The Redtail Catfish is another species that only seasoned aquarists should attempt to care for. These catfish are very demanding and can be quite difficult to keep healthy if you’re not properly equipped.

Two Redtail Catfish swimming in a large aquarium

When they are fully grown, these fish can reach lengths of 4 feet. They’re absolutely massive and very active. The minimum tank size for these fish is 1,000 gallons! However, most experts recommend closer to 2,000.

Anything smaller will make them feel cramped, which can lead to stress and disease. As for water parameters, the catfish aren’t too picky. They do best in temperatures between 68 and 80 degrees. A pH balance below 7.0 is recommended as well.

If you have the space and know-how to keep these fish, it can be quite rewarding. They’re beautiful fish that have color patterns reminiscent of Koi. Their bodies are covered in large sections of white and black. Of course, you can’t forget the iconic red tail.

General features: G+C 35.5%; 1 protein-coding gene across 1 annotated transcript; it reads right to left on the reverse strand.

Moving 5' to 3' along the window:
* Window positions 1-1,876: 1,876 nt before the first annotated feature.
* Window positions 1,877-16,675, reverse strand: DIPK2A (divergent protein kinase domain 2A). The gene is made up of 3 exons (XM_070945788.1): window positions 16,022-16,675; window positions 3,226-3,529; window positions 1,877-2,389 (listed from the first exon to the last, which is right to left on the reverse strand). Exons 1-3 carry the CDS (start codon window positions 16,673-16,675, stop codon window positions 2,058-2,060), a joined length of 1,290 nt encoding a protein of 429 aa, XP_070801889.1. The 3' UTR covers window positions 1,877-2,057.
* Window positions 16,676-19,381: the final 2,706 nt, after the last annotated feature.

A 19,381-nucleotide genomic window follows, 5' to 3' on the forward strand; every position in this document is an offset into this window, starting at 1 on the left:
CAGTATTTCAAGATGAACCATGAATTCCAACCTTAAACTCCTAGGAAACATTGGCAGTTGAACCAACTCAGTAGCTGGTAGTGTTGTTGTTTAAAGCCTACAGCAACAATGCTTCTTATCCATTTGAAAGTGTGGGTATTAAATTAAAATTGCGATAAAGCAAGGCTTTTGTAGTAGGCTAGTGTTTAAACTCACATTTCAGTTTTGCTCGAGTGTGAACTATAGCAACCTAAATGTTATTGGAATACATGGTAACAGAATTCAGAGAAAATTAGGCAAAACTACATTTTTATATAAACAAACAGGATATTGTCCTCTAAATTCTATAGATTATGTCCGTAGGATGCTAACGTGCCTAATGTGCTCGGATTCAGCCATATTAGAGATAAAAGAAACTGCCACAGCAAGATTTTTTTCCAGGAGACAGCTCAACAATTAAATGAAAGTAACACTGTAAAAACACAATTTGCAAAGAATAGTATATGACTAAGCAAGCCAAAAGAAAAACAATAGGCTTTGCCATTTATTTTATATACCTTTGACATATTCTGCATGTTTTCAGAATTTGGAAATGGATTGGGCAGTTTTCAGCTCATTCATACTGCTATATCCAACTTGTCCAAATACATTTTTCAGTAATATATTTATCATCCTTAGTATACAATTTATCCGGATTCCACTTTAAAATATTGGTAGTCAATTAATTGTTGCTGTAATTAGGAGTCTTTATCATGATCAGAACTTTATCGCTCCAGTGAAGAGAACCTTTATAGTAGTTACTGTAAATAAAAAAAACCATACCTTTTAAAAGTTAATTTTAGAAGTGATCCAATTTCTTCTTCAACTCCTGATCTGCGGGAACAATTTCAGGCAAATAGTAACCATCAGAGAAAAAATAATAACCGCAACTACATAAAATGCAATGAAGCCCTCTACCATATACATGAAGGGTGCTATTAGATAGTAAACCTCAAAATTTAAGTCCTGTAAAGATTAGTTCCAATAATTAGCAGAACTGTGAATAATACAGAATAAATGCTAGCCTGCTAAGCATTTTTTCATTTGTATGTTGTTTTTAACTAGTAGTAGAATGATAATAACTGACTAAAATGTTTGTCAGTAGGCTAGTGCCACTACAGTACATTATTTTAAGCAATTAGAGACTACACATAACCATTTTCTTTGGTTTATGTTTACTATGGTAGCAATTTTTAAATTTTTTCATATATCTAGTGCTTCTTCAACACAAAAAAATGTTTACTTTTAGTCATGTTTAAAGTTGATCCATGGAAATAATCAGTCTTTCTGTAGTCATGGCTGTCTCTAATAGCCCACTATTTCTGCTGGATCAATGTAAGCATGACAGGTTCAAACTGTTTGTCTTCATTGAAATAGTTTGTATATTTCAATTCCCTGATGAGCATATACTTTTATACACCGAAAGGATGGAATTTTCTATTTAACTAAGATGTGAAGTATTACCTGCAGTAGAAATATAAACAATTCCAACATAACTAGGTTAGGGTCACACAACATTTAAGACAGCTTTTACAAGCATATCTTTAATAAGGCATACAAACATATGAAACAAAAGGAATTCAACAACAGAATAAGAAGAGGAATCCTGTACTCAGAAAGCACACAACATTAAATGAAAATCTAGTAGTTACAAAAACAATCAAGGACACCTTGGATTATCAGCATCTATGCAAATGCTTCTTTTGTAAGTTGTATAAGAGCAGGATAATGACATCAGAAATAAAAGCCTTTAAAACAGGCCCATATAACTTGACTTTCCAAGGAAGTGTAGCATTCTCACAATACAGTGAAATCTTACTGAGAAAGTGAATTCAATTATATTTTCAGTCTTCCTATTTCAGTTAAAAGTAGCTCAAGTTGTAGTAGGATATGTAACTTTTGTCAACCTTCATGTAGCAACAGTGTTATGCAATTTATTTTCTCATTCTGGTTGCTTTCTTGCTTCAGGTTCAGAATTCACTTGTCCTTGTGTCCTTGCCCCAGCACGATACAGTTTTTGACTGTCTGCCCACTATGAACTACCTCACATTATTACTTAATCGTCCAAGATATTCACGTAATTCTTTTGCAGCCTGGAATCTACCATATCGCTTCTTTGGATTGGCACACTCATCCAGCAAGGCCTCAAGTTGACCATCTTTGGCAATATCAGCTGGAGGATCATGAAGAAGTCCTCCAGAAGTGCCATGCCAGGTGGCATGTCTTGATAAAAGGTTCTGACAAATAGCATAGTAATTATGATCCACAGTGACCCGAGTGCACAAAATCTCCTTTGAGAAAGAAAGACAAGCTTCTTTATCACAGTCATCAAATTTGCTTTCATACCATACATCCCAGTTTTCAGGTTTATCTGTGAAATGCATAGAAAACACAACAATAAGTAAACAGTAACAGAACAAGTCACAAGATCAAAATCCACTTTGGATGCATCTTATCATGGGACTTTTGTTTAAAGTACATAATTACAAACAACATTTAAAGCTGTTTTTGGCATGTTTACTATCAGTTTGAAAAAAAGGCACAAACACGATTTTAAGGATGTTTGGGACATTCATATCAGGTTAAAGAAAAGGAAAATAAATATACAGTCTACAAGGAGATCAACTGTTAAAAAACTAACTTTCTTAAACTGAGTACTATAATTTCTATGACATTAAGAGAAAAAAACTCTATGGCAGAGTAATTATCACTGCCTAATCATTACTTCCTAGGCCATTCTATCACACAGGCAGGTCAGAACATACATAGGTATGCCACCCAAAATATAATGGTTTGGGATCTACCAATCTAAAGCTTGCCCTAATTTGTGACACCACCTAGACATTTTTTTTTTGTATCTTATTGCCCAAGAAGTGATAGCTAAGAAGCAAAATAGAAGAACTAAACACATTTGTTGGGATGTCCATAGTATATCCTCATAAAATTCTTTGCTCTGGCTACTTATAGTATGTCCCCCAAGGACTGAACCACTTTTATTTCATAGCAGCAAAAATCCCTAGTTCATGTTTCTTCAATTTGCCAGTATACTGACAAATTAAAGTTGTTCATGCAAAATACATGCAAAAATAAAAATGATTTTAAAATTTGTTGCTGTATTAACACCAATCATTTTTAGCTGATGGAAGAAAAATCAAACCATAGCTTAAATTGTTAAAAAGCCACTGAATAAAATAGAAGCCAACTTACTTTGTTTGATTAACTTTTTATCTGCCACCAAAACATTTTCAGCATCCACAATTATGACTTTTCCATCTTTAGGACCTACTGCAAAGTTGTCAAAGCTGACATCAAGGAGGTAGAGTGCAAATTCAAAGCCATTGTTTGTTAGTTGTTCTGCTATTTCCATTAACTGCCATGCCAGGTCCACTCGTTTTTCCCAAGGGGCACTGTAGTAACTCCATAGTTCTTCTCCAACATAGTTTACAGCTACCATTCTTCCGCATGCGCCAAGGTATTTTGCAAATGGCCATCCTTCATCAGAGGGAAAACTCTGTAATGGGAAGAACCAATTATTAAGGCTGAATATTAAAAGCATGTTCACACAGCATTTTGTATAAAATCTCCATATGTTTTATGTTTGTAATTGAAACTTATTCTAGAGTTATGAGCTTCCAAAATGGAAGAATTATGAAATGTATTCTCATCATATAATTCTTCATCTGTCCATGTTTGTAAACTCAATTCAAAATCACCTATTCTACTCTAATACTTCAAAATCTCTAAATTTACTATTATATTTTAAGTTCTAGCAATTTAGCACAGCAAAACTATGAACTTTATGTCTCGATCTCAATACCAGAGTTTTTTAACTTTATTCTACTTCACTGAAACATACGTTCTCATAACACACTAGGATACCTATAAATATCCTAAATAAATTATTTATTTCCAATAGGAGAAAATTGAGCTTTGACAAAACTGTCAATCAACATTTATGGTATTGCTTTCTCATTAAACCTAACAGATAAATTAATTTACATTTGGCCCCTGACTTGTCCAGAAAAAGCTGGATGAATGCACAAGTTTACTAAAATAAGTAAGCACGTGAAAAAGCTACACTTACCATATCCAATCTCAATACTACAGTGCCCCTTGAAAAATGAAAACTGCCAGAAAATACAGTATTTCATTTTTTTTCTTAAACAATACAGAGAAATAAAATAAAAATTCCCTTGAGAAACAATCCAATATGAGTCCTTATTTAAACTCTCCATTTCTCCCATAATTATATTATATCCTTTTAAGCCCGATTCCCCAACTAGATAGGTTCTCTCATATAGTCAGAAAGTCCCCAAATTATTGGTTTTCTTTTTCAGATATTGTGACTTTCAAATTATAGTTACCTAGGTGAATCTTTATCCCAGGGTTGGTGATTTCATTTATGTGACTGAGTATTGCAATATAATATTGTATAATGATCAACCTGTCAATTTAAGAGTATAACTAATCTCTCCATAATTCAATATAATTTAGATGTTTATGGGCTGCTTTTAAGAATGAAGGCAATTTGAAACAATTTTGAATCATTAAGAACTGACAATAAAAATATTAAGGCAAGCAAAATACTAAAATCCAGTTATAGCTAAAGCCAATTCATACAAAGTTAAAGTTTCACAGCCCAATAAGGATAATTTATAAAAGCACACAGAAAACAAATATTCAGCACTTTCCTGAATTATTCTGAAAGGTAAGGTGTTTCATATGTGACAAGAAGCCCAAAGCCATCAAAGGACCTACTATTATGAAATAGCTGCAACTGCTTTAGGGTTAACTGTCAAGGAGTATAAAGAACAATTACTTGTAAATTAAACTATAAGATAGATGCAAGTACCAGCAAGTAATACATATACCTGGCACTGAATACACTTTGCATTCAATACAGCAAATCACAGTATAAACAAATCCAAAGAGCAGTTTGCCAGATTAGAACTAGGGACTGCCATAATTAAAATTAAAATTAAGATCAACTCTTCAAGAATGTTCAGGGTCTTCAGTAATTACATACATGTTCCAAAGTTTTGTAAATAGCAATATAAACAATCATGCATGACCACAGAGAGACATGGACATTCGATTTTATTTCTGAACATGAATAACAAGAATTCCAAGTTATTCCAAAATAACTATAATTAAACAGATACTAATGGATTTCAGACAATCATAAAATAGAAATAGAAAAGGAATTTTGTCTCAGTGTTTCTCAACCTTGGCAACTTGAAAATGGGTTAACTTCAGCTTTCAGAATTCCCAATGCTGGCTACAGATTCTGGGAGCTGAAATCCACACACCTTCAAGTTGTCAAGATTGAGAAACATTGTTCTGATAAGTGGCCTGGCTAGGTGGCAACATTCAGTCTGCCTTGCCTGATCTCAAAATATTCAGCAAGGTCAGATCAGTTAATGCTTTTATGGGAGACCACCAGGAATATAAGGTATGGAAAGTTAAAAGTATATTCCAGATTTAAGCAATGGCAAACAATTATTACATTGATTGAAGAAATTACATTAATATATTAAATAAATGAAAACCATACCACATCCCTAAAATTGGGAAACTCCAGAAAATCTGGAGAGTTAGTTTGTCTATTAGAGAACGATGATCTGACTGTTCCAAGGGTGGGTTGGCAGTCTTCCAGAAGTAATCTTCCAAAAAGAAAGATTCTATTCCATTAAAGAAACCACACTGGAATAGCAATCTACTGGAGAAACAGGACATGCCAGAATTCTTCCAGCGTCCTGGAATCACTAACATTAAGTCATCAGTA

The Redtail Catfish can be aggressive. They’re predatory creatures that will eat smaller fish and crustaceans. You may even see them chewing on rocks and driftwood!            

Which Ones Are You Interested In?

Now that you know about each of the best types of aquarium catfish, it’s time to decide which ones interest you the most!

With so many great options out there it can be a little tricky to decide. But with the exception of the last two on our list (they should only be kept by experienced aquarists with plenty of resources), there’s nothing to worry about.

As long as you read the care requirements for each species and take them into consideration, we think you’ll be happy keeping a freshwater catfish in your home tank.